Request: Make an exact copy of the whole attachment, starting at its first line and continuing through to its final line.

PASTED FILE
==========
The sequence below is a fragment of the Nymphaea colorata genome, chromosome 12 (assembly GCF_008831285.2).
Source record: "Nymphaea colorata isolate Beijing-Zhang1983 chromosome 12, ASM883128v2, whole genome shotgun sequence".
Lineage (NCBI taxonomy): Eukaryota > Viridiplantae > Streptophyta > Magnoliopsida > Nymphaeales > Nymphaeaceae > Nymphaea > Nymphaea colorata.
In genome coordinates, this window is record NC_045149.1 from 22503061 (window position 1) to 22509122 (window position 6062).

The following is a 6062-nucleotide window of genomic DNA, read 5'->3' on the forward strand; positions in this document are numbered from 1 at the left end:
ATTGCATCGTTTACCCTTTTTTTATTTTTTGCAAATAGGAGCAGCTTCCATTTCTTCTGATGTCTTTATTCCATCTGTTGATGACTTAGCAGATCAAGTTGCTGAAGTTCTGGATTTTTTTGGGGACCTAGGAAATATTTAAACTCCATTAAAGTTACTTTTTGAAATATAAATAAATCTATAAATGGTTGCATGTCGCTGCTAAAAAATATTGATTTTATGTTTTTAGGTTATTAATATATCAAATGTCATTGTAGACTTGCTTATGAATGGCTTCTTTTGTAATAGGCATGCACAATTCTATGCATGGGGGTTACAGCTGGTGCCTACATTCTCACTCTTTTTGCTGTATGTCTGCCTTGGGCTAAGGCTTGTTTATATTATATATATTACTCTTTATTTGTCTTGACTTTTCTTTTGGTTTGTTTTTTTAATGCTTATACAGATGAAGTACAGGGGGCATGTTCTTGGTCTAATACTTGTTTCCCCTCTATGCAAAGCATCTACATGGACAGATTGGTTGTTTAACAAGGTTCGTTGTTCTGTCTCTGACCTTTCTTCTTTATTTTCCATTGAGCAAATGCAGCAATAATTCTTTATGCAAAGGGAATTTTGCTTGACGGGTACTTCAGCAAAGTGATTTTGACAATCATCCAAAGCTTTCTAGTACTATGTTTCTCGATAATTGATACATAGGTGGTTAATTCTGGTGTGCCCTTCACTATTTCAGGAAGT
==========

The sequence below is a fragment of the Nymphaea colorata genome, chromosome 12 (assembly GCF_008831285.2).
Source record: "Nymphaea colorata isolate Beijing-Zhang1983 chromosome 12, ASM883128v2, whole genome shotgun sequence".
Lineage (NCBI taxonomy): Eukaryota > Viridiplantae > Streptophyta > Magnoliopsida > Nymphaeales > Nymphaeaceae > Nymphaea > Nymphaea colorata.
In genome coordinates, this window is record NC_045149.1 from 22503061 (window position 1) to 22509122 (window position 6062).

The following is a 6062-nucleotide window of genomic DNA, read 5'->3' on the forward strand; positions in this document are numbered from 1 at the left end:
ATTGCATCGTTTACCCTTTTTTTATTTTTTGCAAATAGGAGCAGCTTCCATTTCTTCTGATGTCTTTATTCCATCTGTTGATGACTTAGCAGATCAAGTTGCTGAAGTTCTGGATTTTTTTGGGGACCTAGGAAATATTTAAACTCCATTAAAGTTACTTTTTGAAATATAAATAAATCTATAAATGGTTGCATGTCGCTGCTAAAAAATATTGATTTTATGTTTTTAGGTTATTAATATATCAAATGTCATTGTAGACTTGCTTATGAATGGCTTCTTTTGTAATAGGCATGCACAATTCTATGCATGGGGGTTACAGCTGGTGCCTACATTCTCACTCTTTTTGCTGTATGTCTGCCTTGGGCTAAGGCTTGTTTATATTATATATATTACTCTTTATTTGTCTTGACTTTTCTTTTGGTTTGTTTTTTTAATGCTTATACAGATGAAGTACAGGGGGCATGTTCTTGGTCTAATACTTGTTTCCCCTCTATGCAAAGCATCTACATGGACAGATTGGTTGTTTAACAAGGTTCGTTGTTCTGTCTCTGACCTTTCTTCTTTATTTTCCATTGAGCAAATGCAGCAATAATTCTTTATGCAAAGGGAATTTTGCTTGACGGGTACTTCAGCAAAGTGATTTTGACAATCATCCAAAGCTTTCTAGTACTATGTTTCTCGATAATTGATACATAGGTGGTTAATTCTGGTGTGCCCTTCACTATTTCAGGAAGT